Employment insurance system needs sweeping reforms: Report

Taxpayer group says EI program collects billions more than it pays out

The Employment Insurance system is in need of drastic reforms, according to a report by the Canadian Taxpayer Federation (CTF).

Under the current EI system, the government collected billions of dollars more than it paid out in benefits, found the report.

“Ottawa is using Employment Insurance as a cash cow,” said CTF Federal Director Gregory Thomas. “They collected $3.3 billion more in EI tax last year than they paid out in benefits, and their latest forecast says they expect to collect $4.2 billion more this year.”

The report calls for changes that would allow Canadian workers to keep the money they and their employers pay in EI taxes in a personal unemployment account. These personal accounts could be accessed if the worker became unemployed — and if there’s still money left over in the account upon retirement, it would be added on to the individual’s retirement savings.

“If you’re a frequent EI claimant, you’re going to have to make your EI savings go further, or you’re going to have to find work,” said Thomas. “And if you’re rarely without work, you would have a nice little nest egg once you retire.”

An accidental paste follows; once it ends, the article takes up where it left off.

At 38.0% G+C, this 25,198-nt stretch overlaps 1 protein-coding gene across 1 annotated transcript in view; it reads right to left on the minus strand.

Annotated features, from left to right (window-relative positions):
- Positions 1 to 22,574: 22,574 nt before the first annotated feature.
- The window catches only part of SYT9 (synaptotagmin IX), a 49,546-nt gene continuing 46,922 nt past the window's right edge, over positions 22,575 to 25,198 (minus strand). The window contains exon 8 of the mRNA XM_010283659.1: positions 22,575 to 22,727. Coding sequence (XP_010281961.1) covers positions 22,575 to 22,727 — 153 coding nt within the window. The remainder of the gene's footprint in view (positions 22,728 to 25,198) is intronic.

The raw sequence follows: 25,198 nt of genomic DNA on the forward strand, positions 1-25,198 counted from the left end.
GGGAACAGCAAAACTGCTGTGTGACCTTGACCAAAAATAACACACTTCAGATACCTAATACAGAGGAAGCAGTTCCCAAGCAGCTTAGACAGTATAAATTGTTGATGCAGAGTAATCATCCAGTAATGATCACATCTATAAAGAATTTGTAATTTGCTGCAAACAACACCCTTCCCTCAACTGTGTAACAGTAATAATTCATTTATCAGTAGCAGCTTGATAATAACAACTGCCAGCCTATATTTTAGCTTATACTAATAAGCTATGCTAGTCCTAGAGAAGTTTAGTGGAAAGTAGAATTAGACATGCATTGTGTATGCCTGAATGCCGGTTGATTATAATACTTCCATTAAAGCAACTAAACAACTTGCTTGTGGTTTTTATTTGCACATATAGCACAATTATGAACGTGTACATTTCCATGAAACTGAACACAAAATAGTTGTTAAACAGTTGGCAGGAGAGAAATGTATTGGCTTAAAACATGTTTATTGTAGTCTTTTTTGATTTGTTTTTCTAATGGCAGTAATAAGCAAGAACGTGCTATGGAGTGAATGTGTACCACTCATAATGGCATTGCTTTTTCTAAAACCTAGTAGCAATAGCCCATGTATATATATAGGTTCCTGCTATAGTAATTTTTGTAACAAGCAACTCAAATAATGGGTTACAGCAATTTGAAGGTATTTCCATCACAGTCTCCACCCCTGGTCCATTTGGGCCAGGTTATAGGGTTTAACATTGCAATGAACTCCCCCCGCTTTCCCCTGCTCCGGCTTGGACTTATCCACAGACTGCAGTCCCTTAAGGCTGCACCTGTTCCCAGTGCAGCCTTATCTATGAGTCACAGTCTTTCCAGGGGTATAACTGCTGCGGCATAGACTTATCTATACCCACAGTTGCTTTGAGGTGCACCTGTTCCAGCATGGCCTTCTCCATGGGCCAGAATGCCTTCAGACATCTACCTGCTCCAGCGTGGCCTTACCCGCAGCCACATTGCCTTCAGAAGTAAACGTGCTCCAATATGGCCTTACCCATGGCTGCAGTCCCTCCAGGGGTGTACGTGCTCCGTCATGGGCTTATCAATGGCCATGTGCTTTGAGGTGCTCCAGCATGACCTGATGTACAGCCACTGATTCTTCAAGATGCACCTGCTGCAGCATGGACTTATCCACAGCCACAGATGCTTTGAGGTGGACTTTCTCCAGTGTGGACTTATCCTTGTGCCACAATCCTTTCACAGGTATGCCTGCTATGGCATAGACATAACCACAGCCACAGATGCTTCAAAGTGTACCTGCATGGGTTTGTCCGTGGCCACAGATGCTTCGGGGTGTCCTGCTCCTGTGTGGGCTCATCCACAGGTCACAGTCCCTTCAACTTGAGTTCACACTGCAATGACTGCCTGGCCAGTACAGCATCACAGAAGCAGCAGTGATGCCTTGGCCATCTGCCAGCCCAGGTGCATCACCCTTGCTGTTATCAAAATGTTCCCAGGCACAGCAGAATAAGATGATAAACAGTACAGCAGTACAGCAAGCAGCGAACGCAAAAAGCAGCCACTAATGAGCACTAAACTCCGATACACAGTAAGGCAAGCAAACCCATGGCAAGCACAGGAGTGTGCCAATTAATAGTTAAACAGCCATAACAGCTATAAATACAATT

The report also claimed that EI is currently “widely abused” by frequent claimants and is unfair to workers in some regions, particularly in Ontario, British Columbia and Alberta.

“Workers in Ontario, Alberta and B.C. and their employers paid $103 billion more into EI than they collected in EI benefits between 1981 and 2009,” said Thomas. “Meanwhile workers in Newfoundland and Labrador collected $14 billion more than they put in.”

Eighty-nine per cent of working-age tax filers in rural Newfoundland and Labrador reported EI income between 2008 and 2010, the report said. And more than one-half (62 per cent) of those EI claimants made at least three claims in the past five years.

“Ottawa keeps telling Canadians to save more for retirement,” said Thomas. “If the government got its hands out of the pockets of working Canadians, a gainfully employed couple each earning $47,400 a year could save a $67,000 nest egg in ten years from keeping the EI contributions that are taxed away from them now.”

“Rather than hiking CPP taxes, as some premiers are suggesting, why not let Canadians keep the thousands in EI taxes they already pay and never see again.”

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